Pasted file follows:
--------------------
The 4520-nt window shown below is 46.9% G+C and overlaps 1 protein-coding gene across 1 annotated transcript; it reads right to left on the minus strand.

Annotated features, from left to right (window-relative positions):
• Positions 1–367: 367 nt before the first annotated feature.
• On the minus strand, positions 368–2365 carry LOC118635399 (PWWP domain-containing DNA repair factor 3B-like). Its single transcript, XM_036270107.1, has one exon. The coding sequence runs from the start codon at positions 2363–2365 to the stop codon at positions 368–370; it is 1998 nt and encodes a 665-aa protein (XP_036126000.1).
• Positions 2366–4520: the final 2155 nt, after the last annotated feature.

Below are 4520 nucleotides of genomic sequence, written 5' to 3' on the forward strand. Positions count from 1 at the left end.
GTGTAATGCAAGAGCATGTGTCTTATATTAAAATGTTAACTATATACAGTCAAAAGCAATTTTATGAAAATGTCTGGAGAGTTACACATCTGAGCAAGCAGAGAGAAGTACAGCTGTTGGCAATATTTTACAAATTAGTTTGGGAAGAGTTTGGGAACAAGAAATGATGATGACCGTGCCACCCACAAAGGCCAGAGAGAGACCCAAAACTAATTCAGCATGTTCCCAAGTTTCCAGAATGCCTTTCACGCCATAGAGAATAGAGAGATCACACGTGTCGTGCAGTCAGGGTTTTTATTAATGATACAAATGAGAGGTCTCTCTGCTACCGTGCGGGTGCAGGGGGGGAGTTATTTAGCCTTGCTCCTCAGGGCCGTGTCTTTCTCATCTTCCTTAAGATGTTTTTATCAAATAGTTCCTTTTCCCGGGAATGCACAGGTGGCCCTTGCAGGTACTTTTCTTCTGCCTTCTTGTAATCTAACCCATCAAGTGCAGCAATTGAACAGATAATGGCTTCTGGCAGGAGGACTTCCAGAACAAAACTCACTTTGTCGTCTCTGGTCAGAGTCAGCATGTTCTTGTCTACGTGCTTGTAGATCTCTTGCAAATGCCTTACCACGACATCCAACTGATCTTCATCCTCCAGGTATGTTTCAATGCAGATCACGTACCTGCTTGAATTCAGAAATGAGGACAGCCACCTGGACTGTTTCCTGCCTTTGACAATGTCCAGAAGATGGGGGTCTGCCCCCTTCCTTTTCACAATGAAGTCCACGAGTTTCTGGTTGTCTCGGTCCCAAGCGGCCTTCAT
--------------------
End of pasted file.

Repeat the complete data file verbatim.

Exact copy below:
The 4520-nt window shown below is 46.9% G+C and overlaps 1 protein-coding gene across 1 annotated transcript; it reads right to left on the minus strand.

Annotated features, from left to right (window-relative positions):
• Positions 1–367: 367 nt before the first annotated feature.
• On the minus strand, positions 368–2365 carry LOC118635399 (PWWP domain-containing DNA repair factor 3B-like). Its single transcript, XM_036270107.1, has one exon. The coding sequence runs from the start codon at positions 2363–2365 to the stop codon at positions 368–370; it is 1998 nt and encodes a 665-aa protein (XP_036126000.1).
• Positions 2366–4520: the final 2155 nt, after the last annotated feature.

Below are 4520 nucleotides of genomic sequence, written 5' to 3' on the forward strand. Positions count from 1 at the left end.
GTGTAATGCAAGAGCATGTGTCTTATATTAAAATGTTAACTATATACAGTCAAAAGCAATTTTATGAAAATGTCTGGAGAGTTACACATCTGAGCAAGCAGAGAGAAGTACAGCTGTTGGCAATATTTTACAAATTAGTTTGGGAAGAGTTTGGGAACAAGAAATGATGATGACCGTGCCACCCACAAAGGCCAGAGAGAGACCCAAAACTAATTCAGCATGTTCCCAAGTTTCCAGAATGCCTTTCACGCCATAGAGAATAGAGAGATCACACGTGTCGTGCAGTCAGGGTTTTTATTAATGATACAAATGAGAGGTCTCTCTGCTACCGTGCGGGTGCAGGGGGGGAGTTATTTAGCCTTGCTCCTCAGGGCCGTGTCTTTCTCATCTTCCTTAAGATGTTTTTATCAAATAGTTCCTTTTCCCGGGAATGCACAGGTGGCCCTTGCAGGTACTTTTCTTCTGCCTTCTTGTAATCTAACCCATCAAGTGCAGCAATTGAACAGATAATGGCTTCTGGCAGGAGGACTTCCAGAACAAAACTCACTTTGTCGTCTCTGGTCAGAGTCAGCATGTTCTTGTCTACGTGCTTGTAGATCTCTTGCAAATGCCTTACCACGACATCCAACTGATCTTCATCCTCCAGGTATGTTTCAATGCAGATCACGTACCTGCTTGAATTCAGAAATGAGGACAGCCACCTGGACTGTTTCCTGCCTTTGACAATGTCCAGAAGATGGGGGTCTGCCCCCTTCCTTTTCACAATGAAGTCCACGAGTTTCTGGTTGTCTCGGTCCCAAGCGGCCTTCAT